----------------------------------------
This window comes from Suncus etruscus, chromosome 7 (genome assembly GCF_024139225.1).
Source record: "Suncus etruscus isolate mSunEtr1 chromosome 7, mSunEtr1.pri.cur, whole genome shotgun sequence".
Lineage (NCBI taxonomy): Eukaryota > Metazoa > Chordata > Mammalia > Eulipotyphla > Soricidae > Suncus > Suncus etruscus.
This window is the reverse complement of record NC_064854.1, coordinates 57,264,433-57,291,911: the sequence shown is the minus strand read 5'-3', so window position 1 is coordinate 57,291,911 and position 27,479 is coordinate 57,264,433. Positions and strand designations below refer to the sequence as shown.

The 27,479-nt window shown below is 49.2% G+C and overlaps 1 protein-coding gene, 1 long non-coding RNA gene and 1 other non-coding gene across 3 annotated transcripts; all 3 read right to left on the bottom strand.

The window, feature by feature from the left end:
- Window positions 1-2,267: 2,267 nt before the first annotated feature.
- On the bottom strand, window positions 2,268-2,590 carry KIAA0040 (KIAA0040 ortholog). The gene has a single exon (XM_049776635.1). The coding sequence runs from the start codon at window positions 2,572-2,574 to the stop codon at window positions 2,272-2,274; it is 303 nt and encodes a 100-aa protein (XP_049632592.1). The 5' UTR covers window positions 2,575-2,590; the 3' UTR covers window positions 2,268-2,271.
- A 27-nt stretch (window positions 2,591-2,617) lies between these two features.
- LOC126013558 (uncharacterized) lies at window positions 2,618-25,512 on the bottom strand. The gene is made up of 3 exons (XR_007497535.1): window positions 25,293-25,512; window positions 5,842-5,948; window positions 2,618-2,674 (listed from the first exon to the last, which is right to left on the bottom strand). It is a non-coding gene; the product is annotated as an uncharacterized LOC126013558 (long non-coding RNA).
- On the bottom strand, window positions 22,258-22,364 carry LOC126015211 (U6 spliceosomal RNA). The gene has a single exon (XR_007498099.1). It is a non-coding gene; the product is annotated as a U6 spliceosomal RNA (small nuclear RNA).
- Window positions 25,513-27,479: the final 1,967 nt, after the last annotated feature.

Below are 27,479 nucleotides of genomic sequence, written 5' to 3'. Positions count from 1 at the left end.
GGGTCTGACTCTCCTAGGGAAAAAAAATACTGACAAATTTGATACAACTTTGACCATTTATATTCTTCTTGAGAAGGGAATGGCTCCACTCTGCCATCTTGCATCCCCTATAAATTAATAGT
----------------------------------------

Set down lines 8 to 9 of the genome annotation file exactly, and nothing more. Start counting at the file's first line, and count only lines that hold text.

- On the bottom strand, window positions 2,268-2,590 carry KIAA0040 (KIAA0040 ortholog). The gene has a single exon (XM_049776635.1). The coding sequence runs from the start codon at window positions 2,572-2,574 to the stop codon at window positions 2,272-2,274; it is 303 nt and encodes a 100-aa protein (XP_049632592.1). The 5' UTR covers window positions 2,575-2,590; the 3' UTR covers window positions 2,268-2,271.
- A 27-nt stretch (window positions 2,591-2,617) lies between these two features.